WARNER ROBINS -- The birth year was 1953.
But what folks around here talked about then was an F4 tornado that hit the town of about 15,000, not the first football season at Warner Robins High School.
Football, however, was the dominant topic Saturday when decades of former Warner Robins players and coaches came together for the Demons Through the Decades reunion.
Pat Starns and Troy Shuttlesworth were among those from that first team on hand for a weekend of memories.
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“I was also in the first class that had 100 graduates,” Shuttlesworth said. “We thought that we were something else.”
The Demons went 6-3 in 1953 under head coach Doc Kirksey.
“You remember that first game?” Starns asked Shuttlesworth. “We went up to play (Hughes) Vocational at Porter Stadium.”
For a team new to the game, it was culture shock.
“All us guys come off the bus and come out, and that grass was so nice,” Shuttlesworth said. “All of us crazy hoodlums (were) running out diving on it, rolling around.”
“And we had never played under the lights before,” Starns said.
Things have very much changed, the Demons owning four state championships and earning a name across the country with a pair of national championships while sending scores of players to major colleges and the NFL.
The weekend began with Friday night’s Warner Robins red-white game on the Rumble Field football home that predated McConnell-Talbert Stadium, behind the old Rumble building. About 50 or so people took part in the Saturday afternoon meet-and-greet tour of the school and some of the team’s facilities.
Mostly, there were hugs and smiles and plenty of “oh my gosh” moments at the sights of a former teammate.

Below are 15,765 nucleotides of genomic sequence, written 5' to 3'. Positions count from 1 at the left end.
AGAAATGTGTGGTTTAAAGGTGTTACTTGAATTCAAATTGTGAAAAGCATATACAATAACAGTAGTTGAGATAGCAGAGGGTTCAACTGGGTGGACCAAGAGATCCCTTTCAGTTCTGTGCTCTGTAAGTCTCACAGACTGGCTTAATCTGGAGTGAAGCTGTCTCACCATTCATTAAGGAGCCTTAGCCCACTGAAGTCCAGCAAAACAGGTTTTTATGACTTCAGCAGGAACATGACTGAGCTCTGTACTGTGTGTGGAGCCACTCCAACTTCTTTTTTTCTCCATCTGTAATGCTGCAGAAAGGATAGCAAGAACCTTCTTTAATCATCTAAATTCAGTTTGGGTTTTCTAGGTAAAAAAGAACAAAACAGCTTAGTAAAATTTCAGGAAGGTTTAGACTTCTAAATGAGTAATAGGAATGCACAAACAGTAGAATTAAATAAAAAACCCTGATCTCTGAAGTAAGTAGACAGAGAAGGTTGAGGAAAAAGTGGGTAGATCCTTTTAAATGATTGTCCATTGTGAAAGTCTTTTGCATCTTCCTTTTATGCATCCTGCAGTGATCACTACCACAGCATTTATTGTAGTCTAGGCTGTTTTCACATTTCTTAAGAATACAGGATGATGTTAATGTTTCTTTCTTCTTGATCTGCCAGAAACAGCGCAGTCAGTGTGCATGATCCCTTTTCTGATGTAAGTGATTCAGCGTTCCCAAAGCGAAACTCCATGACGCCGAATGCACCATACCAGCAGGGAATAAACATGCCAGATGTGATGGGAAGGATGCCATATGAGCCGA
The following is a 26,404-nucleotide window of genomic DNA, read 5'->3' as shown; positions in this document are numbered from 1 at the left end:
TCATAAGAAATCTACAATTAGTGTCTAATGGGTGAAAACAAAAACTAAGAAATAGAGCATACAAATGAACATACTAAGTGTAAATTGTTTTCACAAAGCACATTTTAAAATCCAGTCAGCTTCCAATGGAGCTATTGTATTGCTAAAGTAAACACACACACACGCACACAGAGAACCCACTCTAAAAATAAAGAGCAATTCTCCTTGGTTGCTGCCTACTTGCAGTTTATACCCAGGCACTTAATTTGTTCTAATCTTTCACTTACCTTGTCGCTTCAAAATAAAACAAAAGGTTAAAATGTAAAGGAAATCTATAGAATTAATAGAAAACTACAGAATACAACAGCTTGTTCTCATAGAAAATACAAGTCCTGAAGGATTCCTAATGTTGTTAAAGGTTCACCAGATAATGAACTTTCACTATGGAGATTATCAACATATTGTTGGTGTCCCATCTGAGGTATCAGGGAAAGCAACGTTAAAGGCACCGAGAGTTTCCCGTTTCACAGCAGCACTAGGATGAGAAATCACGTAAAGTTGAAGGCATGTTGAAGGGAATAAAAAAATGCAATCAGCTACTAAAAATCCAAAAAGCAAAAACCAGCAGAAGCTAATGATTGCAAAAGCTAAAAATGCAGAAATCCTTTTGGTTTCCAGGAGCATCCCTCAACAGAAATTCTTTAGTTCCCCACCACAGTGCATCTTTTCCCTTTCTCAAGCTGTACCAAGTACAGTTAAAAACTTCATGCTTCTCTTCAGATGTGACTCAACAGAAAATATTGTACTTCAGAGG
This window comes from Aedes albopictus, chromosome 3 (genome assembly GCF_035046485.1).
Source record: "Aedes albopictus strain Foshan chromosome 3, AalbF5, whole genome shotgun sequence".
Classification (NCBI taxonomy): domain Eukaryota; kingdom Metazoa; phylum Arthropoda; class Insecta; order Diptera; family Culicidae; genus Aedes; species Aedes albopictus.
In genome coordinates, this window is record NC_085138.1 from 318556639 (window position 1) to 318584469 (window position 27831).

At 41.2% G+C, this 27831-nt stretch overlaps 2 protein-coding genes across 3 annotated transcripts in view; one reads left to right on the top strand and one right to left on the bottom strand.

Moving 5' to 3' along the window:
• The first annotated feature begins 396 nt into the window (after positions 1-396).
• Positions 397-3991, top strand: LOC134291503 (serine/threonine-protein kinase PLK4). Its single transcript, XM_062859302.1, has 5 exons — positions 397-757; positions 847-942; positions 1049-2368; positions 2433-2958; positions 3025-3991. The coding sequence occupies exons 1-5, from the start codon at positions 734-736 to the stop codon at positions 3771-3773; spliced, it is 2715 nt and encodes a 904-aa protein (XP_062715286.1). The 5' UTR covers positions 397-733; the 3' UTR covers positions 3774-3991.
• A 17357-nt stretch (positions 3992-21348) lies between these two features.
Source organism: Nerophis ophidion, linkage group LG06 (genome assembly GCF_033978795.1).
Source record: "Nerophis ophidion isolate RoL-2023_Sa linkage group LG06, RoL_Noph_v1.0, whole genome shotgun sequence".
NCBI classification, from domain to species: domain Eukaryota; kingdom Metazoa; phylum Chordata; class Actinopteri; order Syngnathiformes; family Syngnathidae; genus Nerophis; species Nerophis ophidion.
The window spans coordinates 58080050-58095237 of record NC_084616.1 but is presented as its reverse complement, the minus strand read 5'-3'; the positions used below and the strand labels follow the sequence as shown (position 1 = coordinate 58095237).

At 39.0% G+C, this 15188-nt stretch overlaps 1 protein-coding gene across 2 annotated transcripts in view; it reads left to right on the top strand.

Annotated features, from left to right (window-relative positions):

Like when Rick Jenkins walked up while Greg Edenfield talked of all of the county’s alumni showing more support.
“Oh my gosh,” Edenfield said. “Now, you want to talk about Mr. Bad Boy? When he left the football field, guys shook in their boots.
“This guy, he was a monster on the football field. A monster.”
Jenkins has clearly quieted down since playing in the early 1970s. He was a senior when Edenfield, a starter at defensive tackle on the 1976 team, was a freshman.
“No,” Jenkins said. “He’s too kind.”
Jenkins came down from Indiana for the weekend.
“This is what we need more of,” Edenfield said, again citing the entire county. “People willing to come back for their school.”
Former head coaches Frank Orgel, Robert Davis and Richard Fendley were on hand, as well as current head coach Bryan Way, Davis part of the list of speakers at the final event of the night in the auditorium, joined by former governor Sonny Perdue and ex-Demons standout Ron Simmons.
Davis, Fendley and Way together have given Warner Robins nearly a century’s worth of service, at least 30 years each. Way graduated from the school in 1980 and was hired by Davis in 1985 as an assistant. Way is beginning his 11th season as head coach.
The stories shared during the weekend no doubt took on a hint of fiction as years have passed.
“The standard joke is, the older I get, the faster I was,” Perdue said. “We embellish those great memories a good bit.”
It was a chance for the older players to think back to head coach Joe Sumrall, who led the Demons for only four seasons in the late 1960s. But he was a major influence in getting the stadium -- at first known as International Stadium -- built in time for the 1969 season.
But there were some lean times before then. The Demons were winless in 1960 and 1963 and managed a lone win in 1959, 1965 and 1966.
“Coach Sumrall would say, ‘Robert, you want to go scout in Albany or something?’ ” Davis said. “I knew what was fixing to happen. I’d drive up to Rumble Field about 1:30 in the morning. There’s Frank and Joe sitting there, not saying a word. ‘Was it as bad as we thought?’ ”
It was, but not for long. There have been only two losing seasons since the 1-9 mark in 1966, Sumrall’s first year.
Dinner in the high school’s cafeteria followed the tour, and the night was capped off by video memories and speeches in the auditorium, with some huge trophies on stage.
“You can’t beat that stage, looking at all them trophies,” Davis said. “Pretty impressive.”
And there were crew cuts and mop-tops under helmets on the screen as black-and-white memories came back, the audience reliving state titles in 1976, 1981, 1988 and 2004 and mythical national championships in 1976 and 1981.
Way’s day was as busy as a game day, called into service as host of the afternoon’s tour as well as generally helping keep things on schedule for the 300-plus participants. But whatever tired he was at the end of the night was gratifying.
“It’s humbling is what it is,” Way said. “Very humbling, more than anything.”